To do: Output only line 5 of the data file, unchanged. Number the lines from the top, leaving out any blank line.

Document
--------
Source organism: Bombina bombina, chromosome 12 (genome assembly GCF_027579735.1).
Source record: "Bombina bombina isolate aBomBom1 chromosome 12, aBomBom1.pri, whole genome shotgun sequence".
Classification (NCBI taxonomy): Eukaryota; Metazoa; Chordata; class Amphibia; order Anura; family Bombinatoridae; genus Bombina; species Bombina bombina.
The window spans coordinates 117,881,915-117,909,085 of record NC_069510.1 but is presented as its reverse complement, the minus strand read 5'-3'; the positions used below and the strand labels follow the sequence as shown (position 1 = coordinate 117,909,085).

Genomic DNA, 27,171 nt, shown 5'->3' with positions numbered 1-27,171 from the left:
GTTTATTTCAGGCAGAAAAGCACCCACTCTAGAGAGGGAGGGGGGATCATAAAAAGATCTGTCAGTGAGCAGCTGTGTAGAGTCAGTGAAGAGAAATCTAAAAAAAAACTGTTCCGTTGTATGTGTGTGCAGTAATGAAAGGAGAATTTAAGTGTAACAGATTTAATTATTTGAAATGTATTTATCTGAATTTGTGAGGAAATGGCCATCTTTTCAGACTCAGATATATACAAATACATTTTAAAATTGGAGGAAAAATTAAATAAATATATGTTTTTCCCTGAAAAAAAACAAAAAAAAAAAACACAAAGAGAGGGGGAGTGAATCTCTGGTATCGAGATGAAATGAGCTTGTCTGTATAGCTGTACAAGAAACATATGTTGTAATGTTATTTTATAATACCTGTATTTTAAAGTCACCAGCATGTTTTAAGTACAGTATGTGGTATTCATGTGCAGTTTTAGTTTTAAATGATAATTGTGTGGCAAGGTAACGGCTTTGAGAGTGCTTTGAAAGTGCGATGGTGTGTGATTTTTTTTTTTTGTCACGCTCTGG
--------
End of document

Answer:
Genomic DNA, 27,171 nt, shown 5'->3' with positions numbered 1-27,171 from the left: